As in sports, the most successful leaders inspire their teams to play the long game – i.e. the four quarters: getting prepared, running the deal process, entering exclusivity, signing and closing. If a leader does not drive and maintain the momentum of a deal, your team risks decision fatigue, which could force you to settle, reconsider, or be taken advantage of. Without engaged leadership helping you stay prepared, focused, and moving forward, while also managing expectations, you could blow it.

If you present unrealistic business projections, you could blow it.
If the projections that you set out for your business are not realized appropriately, if you are not at or ahead of plan, then you risk incurring a purchase price adjustment because you are not delivering on what you promised. Of course, you cannot control the market; however, as a seller, you can control your pipeline so you need to have defensible numbers that you can deliver on. If not, your valuation and reputation will be negatively impacted, and you could blow it.

If you do not have smart advice during the negotiation process, you could blow it.
Going back to my first point, bankers and lawyers are of integral value to your preparation and to the deal process overall. If you do not have someone on your side to decipher and convert offers into plain English, you could blow it. For example: What is the purchase price breakdown? Is there a down payment or a kicker? Is there a retention payment? Earn out payment? And, if so, are these based on certain growth or revenue milestones?

It is crucial to understand the offer in front of you, and if you have multiple offers, to understand the differences, or you could blow it. Are there retention requirements? Are the valuation metrics based on financial metrics at closing, or current financial statements? Does the offer credit organic growth or M&A?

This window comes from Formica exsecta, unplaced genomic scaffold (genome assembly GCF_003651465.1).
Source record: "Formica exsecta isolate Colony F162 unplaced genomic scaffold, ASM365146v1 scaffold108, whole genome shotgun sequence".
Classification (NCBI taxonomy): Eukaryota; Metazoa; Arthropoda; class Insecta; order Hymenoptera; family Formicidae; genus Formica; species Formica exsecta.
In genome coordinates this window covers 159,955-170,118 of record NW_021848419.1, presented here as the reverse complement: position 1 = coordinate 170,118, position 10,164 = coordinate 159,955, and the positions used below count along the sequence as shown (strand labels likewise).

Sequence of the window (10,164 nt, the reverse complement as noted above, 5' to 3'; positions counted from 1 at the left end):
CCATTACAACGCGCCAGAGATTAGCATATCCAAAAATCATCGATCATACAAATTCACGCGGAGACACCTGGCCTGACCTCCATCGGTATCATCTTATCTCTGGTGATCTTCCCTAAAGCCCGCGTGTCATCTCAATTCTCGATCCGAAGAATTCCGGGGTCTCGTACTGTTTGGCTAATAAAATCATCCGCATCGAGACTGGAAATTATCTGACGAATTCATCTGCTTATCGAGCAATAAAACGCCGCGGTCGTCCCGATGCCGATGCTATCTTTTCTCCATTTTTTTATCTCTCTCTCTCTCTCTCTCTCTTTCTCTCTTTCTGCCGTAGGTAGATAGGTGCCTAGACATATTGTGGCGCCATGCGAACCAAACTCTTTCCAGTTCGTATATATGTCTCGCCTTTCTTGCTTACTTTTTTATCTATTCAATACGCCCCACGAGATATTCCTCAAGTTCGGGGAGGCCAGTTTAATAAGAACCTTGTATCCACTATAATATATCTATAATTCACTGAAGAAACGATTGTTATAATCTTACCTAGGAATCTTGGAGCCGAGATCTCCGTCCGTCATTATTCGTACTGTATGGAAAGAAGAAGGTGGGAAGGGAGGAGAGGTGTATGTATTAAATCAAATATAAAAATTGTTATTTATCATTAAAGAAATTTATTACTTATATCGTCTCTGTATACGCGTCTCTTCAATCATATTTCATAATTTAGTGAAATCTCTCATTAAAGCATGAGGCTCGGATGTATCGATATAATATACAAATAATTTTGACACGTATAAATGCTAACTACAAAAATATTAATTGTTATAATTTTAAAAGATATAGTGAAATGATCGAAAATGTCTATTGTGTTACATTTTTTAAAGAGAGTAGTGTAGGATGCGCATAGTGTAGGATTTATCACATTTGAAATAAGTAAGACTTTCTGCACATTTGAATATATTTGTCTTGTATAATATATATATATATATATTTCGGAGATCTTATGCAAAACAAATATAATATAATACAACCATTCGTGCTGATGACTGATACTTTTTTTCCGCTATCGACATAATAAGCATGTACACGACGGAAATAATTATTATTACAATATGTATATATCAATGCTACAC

If the exclusivity period is not enforced and respected, you will blow it. 
If exclusivity is breached due to lack of knowledge of the rules, ineffective counsel, whatever the reason, you could be sued, and you will blow it. Enough said.

Put your best foot forward and be authentic, or you could blow it.
As I wrote in the beginning, an RIA is a life’s work, so define and honor your value add – what you have built, what you have done to grow and maintain it – both in your proposal and when describing what the post-transaction experience would look like for the advisors, employees, and clients. If you paint a picture that is inconsistent with what the experience is going to be, then you could blow it. Unhappy advisor vibes lead to dissatisfied clients, which leads to imploding value. If you are authentic from the very first meeting through to the closing of the deal, then you not only cultivate a clear future for your RIA, but you foster strong referrals that speak to a positive transaction experience and a positive deal dynamic, setting the stage for future growth organically and through M&A.

These tips may seem simple, but, as in life, it is often the simplest mistakes that create the largest problems. The most successful transactions I have been involved in have been the ones where the RIA leadership take an open book, partnership approach with their advisors and counsel – answering questions and making themselves available throughout the process engenders a collegial atmosphere, demonstrates confidence in the business, and illustrates a genuine commitment to the future of the firm and its employees.